calculate. A 3/4 cross section view of the tube is shown below. As a warning, point loads will create
discontinuities in the model near the point of application. If you chose to use these types of loads in your
own modeling, be very careful and be sure to understand the theory of how the FEA package is applying
the load and the assumption it is making. In this case, we will only be concerned about the stress
distribution far from the point of application, so the discontinuities will have a negligible effect.

Preprocessing: Defining the Problem
1. Give example a Title
Utility Menu > File > Change Title...
3. Create Areas
Preprocessor > Modeling > Create > Areas > Rectangle > By Dimensions
Following table:
Rectangle X1 X2 Y1 Y2
1 0 20 0 5
2 15 20 0 100
3 0 20 95 100
COMPUTER AIDED SIMULATION AND ANALYSIS LAB 36

Preprocessor > Modeling > Operate > Booleans > Add > Areas
5. Define the Type of Element
Preprocessor > Element Type > Add/Edit/Delete...
For this problem we will use the PLANE2 [Axisymmetric]

6. Define Element Material Properties
Preprocessor > Material Props > Material Models > Structural > Linear >
Elastic > Isotropic
We are going to give the properties of Steel. Enter the following when prompted:
EX 200000
PRXY 0.3
7. Define Mesh Size
Preprocessor > Meshing > Size Cntrls > ManualSize > Areas > All Areas
[An element edge length of 2mm]
8. Mesh the frame
Preprocessor > Meshing > Mesh > Areas > Free > click 'Pick All'
Solution Phase: Assigning Loads and Solving
1. Define Analysis Type
Solution > Analysis Type > New Analysis > Static
2. Apply Constraints
Solution > Define Loads > Apply > Structural > Displacement > Symmetry B.C. > On Lines
Pick the two edges on the left, at x=0.
Utility Menu > Select > Entities
[Select Nodes and By Location from the scroll down menus. Click Y coordinates and type in
50]
Solution > Define Loads > Apply > Structural > Displacement > On Nodes > Pick All
Constrain the nodes in the y-direction (UY).
3. Utility Menu > Select > Entities
[In the select entities window, click Select All to reselect all nodes.]
Solution > Define Loads > Apply > Structural > Force/Moment > On Key points
[Pick the top left corner of the area and click OK. Apply a load of 100 in the FY direction.
Pick the bottom left corner of the area and click OK. Apply a load of -100 in the FY direction.
]
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5. Solve the System
Solution > Solve > Current LS
Post processing: Viewing the Results
1. Determine the Stress Through the Thickness of the Tube
o Utility Menu > Select > Entities...
Select Nodes > By Location > Y coordinates and type 45, 55 in the Min, Max box.
o General Postproc > List Results > Nodal Solution > Stress > Components SCOMP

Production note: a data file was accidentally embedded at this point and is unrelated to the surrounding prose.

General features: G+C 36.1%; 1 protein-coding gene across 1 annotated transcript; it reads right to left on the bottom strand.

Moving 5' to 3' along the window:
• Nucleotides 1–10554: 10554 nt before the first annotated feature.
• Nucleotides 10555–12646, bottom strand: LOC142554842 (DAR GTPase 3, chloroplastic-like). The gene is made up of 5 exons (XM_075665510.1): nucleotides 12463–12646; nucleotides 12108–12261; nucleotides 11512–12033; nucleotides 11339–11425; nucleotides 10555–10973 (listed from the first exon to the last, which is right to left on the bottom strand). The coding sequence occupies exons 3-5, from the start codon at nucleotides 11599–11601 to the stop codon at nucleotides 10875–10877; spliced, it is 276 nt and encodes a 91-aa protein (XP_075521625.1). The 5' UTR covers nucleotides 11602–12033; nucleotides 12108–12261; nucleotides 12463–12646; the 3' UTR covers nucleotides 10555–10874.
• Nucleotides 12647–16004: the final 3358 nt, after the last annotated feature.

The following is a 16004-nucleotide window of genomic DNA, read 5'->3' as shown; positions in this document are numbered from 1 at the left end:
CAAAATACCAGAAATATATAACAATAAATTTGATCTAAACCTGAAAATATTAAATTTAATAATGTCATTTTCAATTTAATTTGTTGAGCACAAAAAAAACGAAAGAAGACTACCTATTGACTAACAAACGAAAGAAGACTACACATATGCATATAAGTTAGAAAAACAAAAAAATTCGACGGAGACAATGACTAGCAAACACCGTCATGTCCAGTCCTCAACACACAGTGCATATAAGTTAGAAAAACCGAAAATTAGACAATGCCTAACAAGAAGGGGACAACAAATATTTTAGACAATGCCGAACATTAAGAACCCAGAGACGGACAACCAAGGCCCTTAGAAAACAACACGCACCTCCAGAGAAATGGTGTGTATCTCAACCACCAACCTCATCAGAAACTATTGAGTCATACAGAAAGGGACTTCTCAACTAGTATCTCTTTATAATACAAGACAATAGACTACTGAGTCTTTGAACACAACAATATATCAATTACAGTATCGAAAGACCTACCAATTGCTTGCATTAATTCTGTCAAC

2. Plotting the Elements as Axisymmetric
Utility Menu > PlotCtrls > Style > Symmetry Expansion > 2-D Axi-symmetric...
RESULT

COMPUTER AIDED SIMULATION AND ANALYSIS LAB 38

Ex.No.6
Date:
6.1 Modal Analysis of a Cantilever Beam

AIM
To perform the modal analysis of a given cantilever beam using subspace method using ANSYS
software

Preprocessing: Defining the Problem
Create elemental model of a simple cantilever beam with the given material properties
1. Define Analysis
Type Solution > Analysis Type > New Analysis > Modal>
1. Set options for analysis type:
o Select: Solution > Analysis Type > Analysis Options...
o As shown, select the Subspace method and enter 5 in the 'No. of modes to extract'
o Check the box beside 'Expand mode shapes' and enter 5 in the 'No. of modes to expand'
o Click 'OK'
2. Apply Constraints
Solution > Define Loads > Apply > Structural > Displacement > On Key pointsFix Key
point 1 (ie all DOFs constrained).
3. Solve the System
Solution > Solve > Current LS
Post processing: Viewing the Results
1. Verify extracted modes against theoretical predictions
o Select: General Postproc > Results Summary...
The following window will appear
COMPUTER AIDED SIMULATION AND ANALYSIS LAB 39

2. View Mode Shapes
o Select: General Postproc > Read Results > First Set
This selects the results for the first mode shape
o Select General Postproc > Plot Results > Deformed shape . Select 'Def + undef edge'
The first mode shape will now appear in the graphics window.
o To view the next mode shape, select General Postproc > Read Results > Next Set. As above
choose General Postproc > Plot Results > Deformed shape . Select 'Def + undef edge'.
o The first four mode shapes should look the window
2. Animate Mode Shapes
o Select Utility Menu (Menu at the top) > Plot Ctrls > Animate > Mode Shape
o Keep the default setting and click 'OK'
RESULT

COMPUTER AIDED SIMULATION AND ANALYSIS LAB 40

Ex.No.6
Date:
6.2 Modal Analysis of a Cantilever Beam

AIM
To perform the modal analysis of a given cantilever beam using subspace method using ANSYS
software

Preprocessing: Defining the Problem
Create elemental model of a simple cantilever beam with the given material properties
1. Define Analysis
Type Solution > Analysis Type > New Analysis > Modal>
4. Set options for analysis type:
o Select: Solution > Analysis Type > Analysis Options...
o As shown, select the Subspace method and enter 5 in the 'No. of modes to extract'
o Check the box beside 'Expand mode shapes' and enter 5 in the 'No. of modes to expand'